Resting in God’s Presence and Mercy and Grace

Each year we begin our spiritual formation program by teaching our new students an ancient prayer discipline known as Lectio Divina.

This is a four stage process of using Scripture in your time of prayer. You begin by reading the text many times. Next you listen to how God might be using the text to speak to you in the situation of life that you are in. This part of the practice is really helpful in learning to discern what God’s speaking “sounds” like. The third stage is when you speak back to God your intentions about how you will respond to what you have heard from him.

The fourth stage in the prayer is a time of simply resting in God’s presence and mercy and grace. We are so busy doing things: for God, for others, for school, and for our career. And there is nothing wrong with that. We need to do things. It’s part of our call.

I’ve also found that the desire to serve God faithfully has a tendency to initiate a “try harder” syndrome. “I’m going to worry less.” “I’m going to listen better to my parents/spouse/roommate.” “I’m going to stop looking down on people.” When this works it is rarely because we have tried harder.

The confusion often sets in when we think that we are responsible for making the really important things happen. It just isn’t true.

The most important things that will happen in our lives and in our ministry to others is what God will do. The Spirit is doing the eternal work.

But it isn’t easy to just say that and go on trying harder. We need something to help us practice trusting God with the results.

That is where this practice of lectio divina can be so helpful. To take just a couple minutes after prayer to sit in God’s presence and trust him to finish the good work he started in you can be revolutionary.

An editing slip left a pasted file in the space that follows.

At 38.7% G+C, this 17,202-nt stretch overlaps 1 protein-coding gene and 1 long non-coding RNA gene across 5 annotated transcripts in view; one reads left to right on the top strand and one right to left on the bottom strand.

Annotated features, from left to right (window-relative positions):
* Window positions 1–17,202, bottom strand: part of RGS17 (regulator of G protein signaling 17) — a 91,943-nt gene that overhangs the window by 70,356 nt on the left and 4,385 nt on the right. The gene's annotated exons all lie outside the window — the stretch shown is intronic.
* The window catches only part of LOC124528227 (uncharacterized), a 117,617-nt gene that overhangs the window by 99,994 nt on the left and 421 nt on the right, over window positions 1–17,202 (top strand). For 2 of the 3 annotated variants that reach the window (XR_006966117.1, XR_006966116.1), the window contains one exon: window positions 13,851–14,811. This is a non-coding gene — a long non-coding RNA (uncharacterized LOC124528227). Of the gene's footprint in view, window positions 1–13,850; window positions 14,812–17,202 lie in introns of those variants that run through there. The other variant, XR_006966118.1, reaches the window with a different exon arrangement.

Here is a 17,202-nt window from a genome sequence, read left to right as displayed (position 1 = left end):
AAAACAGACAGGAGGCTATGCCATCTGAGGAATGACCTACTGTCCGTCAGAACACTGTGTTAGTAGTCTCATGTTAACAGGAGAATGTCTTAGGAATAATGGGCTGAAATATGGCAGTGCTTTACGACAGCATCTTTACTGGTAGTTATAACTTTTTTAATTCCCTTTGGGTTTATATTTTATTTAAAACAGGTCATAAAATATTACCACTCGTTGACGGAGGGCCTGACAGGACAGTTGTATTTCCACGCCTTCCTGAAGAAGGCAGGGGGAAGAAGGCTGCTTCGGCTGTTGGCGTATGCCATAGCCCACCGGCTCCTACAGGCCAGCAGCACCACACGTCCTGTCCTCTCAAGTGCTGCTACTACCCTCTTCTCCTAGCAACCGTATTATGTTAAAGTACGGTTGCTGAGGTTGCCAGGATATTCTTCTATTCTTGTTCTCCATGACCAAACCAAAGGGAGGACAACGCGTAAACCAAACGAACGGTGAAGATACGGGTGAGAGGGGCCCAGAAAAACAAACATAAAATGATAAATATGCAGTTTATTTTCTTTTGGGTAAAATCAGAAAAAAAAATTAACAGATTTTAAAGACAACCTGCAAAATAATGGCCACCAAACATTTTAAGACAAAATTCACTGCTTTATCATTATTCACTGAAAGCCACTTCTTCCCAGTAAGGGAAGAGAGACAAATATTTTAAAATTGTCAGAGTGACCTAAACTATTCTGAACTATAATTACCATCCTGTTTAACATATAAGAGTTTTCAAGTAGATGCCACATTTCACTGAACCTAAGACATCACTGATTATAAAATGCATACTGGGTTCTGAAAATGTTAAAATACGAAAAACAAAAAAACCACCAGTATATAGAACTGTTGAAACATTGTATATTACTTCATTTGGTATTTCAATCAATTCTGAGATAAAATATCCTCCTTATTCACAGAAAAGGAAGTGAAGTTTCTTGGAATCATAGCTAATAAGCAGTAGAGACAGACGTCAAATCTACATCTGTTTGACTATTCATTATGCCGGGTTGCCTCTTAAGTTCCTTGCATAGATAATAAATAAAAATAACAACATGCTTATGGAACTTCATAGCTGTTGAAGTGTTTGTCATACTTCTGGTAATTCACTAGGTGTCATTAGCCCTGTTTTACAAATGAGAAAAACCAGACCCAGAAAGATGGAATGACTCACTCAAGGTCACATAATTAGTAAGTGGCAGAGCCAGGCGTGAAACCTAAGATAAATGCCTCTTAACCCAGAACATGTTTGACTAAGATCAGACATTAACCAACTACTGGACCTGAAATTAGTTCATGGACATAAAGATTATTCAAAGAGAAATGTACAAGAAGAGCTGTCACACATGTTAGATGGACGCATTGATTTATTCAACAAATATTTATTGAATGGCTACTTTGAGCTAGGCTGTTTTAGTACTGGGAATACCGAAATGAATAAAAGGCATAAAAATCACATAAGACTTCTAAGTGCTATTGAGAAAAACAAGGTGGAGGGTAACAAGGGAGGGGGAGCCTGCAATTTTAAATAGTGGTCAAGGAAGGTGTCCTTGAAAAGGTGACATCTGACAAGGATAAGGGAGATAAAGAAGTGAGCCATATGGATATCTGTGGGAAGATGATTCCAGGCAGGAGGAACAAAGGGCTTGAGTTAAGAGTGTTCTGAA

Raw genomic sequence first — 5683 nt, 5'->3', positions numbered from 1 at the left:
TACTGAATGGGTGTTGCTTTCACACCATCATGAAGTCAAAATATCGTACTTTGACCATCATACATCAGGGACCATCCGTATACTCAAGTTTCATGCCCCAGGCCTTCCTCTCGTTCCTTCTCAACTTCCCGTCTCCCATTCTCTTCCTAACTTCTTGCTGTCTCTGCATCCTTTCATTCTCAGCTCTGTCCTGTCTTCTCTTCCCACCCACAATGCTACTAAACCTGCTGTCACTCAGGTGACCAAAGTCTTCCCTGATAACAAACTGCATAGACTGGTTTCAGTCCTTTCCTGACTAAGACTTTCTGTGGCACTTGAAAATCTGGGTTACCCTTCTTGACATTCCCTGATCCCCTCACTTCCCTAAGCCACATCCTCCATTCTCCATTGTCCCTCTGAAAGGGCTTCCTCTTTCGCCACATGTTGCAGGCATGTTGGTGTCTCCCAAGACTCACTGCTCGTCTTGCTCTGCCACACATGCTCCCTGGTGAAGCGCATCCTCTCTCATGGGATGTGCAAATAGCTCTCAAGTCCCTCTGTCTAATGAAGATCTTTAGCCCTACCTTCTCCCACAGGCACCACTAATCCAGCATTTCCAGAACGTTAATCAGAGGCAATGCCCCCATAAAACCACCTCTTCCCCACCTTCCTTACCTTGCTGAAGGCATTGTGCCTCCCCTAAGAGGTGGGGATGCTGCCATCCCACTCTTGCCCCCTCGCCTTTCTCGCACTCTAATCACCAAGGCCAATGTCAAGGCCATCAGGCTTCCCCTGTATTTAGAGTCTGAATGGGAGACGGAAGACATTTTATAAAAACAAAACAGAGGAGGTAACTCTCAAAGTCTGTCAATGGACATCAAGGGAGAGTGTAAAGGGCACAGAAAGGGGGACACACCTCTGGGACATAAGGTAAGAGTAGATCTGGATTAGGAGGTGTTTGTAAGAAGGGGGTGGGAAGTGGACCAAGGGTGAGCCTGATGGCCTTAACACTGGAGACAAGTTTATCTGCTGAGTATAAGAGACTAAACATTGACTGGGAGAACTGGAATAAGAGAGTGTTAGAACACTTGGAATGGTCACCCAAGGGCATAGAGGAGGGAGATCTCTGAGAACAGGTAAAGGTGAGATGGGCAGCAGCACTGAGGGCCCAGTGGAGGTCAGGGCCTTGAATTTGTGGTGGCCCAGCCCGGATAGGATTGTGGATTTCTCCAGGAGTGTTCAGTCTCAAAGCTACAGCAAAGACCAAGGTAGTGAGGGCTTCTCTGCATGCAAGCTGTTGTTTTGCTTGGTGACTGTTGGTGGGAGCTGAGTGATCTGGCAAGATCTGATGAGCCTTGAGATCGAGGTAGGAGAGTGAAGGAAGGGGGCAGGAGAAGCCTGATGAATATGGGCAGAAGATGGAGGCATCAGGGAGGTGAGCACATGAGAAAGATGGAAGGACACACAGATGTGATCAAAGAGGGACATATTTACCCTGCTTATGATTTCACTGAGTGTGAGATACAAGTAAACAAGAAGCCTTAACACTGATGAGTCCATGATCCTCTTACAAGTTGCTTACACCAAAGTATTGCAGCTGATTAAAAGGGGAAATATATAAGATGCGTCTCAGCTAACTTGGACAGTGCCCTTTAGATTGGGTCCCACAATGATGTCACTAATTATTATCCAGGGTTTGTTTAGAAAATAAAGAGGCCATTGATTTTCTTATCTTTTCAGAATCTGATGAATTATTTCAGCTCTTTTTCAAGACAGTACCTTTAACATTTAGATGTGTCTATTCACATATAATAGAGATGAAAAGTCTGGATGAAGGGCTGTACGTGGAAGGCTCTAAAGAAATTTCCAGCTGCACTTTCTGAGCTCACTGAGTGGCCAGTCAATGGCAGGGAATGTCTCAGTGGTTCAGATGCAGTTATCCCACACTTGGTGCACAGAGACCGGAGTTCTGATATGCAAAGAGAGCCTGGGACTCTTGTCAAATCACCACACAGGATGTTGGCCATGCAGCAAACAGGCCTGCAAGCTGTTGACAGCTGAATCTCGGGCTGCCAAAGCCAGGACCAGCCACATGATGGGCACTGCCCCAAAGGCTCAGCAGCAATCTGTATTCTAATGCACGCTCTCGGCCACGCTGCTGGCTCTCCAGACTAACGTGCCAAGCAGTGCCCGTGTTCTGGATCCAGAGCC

So when you pray, whether following the lectio divina style or however you pray, begin a practice of closing that time of prayer with silence. Absorb the love and presence of God that is with you. Know that his grace is enough.

I’d love to hear from readers. What practices help you to remember and embody the reality that God’s grace is enough for you?

Comments

  1. says

    Jeremiah,

    An early lesson for me from reading some ancient prayer practices was to simply bring my distractions to God as prayer. Then, rather than fretting because I wasn’t being prayerful enough, each new distraction became a topic of prayer and an avenue of grace. This has helped me embody the reality that God’s grace is enough for me; he transforms mundane distractions into a communion of spirits.

    • says

      Beautiful Sam. I find the ways that different prayer practices deal with distractions really fascinating. Some suggest that you push them aside and others encourage you to embrace them. There may be a time for pushing aside, but I agree with you that the distractions are often the most important thing to pray about.

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